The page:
Once you climb up on the roof, look for missing or cracked, chipped, warped or missing shingles or shakes, especially in the area directly above the indoor water damage. Clear any leaves or other debris that may be obstructing water flow.
One of the most common sources of leaks is the metal flashing—the material used to seal chimneys, skylights, vents or vent pipes from water damage. Inspect all flashing, the areas around the antenna and satellite dish and any points where two surfaces intersect.
Inspect flashing every year as part of your home maintenance program.
If you can't see visible damage to the shingles or flashing in the leak area, the problem may be caused by shingle deterioration or damaged flashing, which require the services of a professional roofer.
Now that you've discovered where the leaks are coming from, it's time to begin repairs. Start with the flashing, then check the sections below for helpful tips for repairing or replacing shingle, flat and shake roofs.
Simple Metal Flashing Repairs
- If the caulk around chimney flashing or dormers is damaged or missing, use a caulking gun to fill the joints with roof cement.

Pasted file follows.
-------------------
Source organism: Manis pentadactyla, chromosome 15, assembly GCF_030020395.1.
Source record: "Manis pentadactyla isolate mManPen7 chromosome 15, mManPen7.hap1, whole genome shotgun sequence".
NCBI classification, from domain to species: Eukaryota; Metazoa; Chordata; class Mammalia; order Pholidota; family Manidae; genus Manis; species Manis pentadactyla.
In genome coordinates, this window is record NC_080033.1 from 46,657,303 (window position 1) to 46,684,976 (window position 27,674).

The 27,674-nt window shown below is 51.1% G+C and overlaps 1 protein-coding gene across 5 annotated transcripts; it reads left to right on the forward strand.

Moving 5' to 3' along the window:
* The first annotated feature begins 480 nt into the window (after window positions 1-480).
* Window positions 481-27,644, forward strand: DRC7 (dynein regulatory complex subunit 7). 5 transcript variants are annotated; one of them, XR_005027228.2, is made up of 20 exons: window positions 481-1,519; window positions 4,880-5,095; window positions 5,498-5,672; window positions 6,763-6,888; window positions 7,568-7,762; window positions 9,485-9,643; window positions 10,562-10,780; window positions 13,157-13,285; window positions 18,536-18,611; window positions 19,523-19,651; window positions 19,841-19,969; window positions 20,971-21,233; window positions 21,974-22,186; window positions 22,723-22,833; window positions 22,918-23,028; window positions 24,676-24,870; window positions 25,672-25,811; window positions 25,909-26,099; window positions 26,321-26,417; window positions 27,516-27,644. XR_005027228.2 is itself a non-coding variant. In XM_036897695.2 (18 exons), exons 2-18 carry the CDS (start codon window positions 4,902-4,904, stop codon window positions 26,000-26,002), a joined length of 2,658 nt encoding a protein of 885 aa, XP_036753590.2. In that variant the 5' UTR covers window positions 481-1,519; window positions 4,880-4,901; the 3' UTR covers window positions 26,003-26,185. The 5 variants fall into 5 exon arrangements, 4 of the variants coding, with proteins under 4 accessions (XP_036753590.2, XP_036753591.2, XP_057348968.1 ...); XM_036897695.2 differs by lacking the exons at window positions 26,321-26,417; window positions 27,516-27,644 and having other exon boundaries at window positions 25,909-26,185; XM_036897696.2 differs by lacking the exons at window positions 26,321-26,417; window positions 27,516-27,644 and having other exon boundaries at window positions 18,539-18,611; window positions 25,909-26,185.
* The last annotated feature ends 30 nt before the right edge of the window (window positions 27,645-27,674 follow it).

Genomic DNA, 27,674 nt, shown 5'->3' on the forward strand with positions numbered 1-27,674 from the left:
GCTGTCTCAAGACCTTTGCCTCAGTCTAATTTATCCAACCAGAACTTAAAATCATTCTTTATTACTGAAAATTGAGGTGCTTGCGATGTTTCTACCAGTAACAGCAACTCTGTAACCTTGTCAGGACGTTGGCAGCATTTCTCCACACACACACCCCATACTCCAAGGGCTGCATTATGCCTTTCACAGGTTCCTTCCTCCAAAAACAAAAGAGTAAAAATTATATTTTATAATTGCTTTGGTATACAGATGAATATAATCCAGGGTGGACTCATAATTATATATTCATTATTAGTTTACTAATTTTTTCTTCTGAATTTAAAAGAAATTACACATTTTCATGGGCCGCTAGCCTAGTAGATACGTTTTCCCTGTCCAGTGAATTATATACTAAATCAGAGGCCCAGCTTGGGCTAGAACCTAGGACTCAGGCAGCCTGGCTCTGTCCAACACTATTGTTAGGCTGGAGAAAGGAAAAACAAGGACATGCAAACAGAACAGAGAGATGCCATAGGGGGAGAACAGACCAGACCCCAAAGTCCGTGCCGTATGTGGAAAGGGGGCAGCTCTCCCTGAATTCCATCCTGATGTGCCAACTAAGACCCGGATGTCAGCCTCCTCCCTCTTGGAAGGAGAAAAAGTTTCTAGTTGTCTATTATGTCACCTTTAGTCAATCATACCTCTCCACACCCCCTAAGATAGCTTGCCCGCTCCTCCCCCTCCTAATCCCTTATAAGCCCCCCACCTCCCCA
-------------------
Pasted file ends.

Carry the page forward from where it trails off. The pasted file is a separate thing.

- To repair cracked or worn roof cement along joints, reseal by applying a generous amount of roof cement with a putty knife.
- Cover exposed nails with roof cement as well.
Shingles can usually be repaired quickly and easily. If any have curled away from the roof, reattach them with a caulking gun filled with asphalt roof cement or compound. Use a dollop of cement in each corner and press firmly into place. If shingles are loose, missing, rotten or damaged, they must be replaced. Here's how:
Step 1: Remove Damaged Shingles
To reach and remove a damaged shingle, lift the surrounding shingles and remove any visible or protruding nails with a pry bar (if nails aren't sticking up, they can remain in place). Slide out the shingle and use a scraper to remove any remaining roof cement.
Step 2: Shape the New Shingle
Use a sharp utility knife to slightly round out the back corners of each new shingle. This will make it easier to slide it into place.